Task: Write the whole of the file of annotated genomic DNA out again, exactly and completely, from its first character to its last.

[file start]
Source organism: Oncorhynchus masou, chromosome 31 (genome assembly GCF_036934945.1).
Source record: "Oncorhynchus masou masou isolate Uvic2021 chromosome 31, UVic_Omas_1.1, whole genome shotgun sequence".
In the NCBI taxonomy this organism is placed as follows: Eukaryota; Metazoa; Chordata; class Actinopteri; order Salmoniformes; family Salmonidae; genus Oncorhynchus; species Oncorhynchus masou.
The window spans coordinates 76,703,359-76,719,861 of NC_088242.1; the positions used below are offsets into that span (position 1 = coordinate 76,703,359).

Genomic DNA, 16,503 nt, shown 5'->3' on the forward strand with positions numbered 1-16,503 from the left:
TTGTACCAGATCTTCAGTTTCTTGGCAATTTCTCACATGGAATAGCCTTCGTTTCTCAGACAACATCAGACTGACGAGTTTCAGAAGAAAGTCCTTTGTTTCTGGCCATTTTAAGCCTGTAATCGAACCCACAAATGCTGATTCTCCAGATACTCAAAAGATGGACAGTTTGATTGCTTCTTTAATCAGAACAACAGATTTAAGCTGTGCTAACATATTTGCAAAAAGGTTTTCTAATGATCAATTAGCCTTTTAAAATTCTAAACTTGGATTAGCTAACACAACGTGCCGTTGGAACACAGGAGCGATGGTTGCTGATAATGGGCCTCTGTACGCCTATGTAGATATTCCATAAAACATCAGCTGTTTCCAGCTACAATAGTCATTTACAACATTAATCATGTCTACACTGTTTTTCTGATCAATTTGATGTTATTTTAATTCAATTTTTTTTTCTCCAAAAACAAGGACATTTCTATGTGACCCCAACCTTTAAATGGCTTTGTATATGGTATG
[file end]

Source organism: Oncorhynchus masou, chromosome 31 (genome assembly GCF_036934945.1).
Source record: "Oncorhynchus masou masou isolate Uvic2021 chromosome 31, UVic_Omas_1.1, whole genome shotgun sequence".
In the NCBI taxonomy this organism is placed as follows: Eukaryota; Metazoa; Chordata; class Actinopteri; order Salmoniformes; family Salmonidae; genus Oncorhynchus; species Oncorhynchus masou.
The window spans coordinates 76,703,359-76,719,861 of NC_088242.1; the positions used below are offsets into that span (position 1 = coordinate 76,703,359).

Genomic DNA, 16,503 nt, shown 5'->3' on the forward strand with positions numbered 1-16,503 from the left:
TTGTACCAGATCTTCAGTTTCTTGGCAATTTCTCACATGGAATAGCCTTCGTTTCTCAGACAACATCAGACTGACGAGTTTCAGAAGAAAGTCCTTTGTTTCTGGCCATTTTAAGCCTGTAATCGAACCCACAAATGCTGATTCTCCAGATACTCAAAAGATGGACAGTTTGATTGCTTCTTTAATCAGAACAACAGATTTAAGCTGTGCTAACATATTTGCAAAAAGGTTTTCTAATGATCAATTAGCCTTTTAAAATTCTAAACTTGGATTAGCTAACACAACGTGCCGTTGGAACACAGGAGCGATGGTTGCTGATAATGGGCCTCTGTACGCCTATGTAGATATTCCATAAAACATCAGCTGTTTCCAGCTACAATAGTCATTTACAACATTAATCATGTCTACACTGTTTTTCTGATCAATTTGATGTTATTTTAATTCAATTTTTTTTTCTCCAAAAACAAGGACATTTCTATGTGACCCCAACCTTTAAATGGCTTTGTATATGGTATG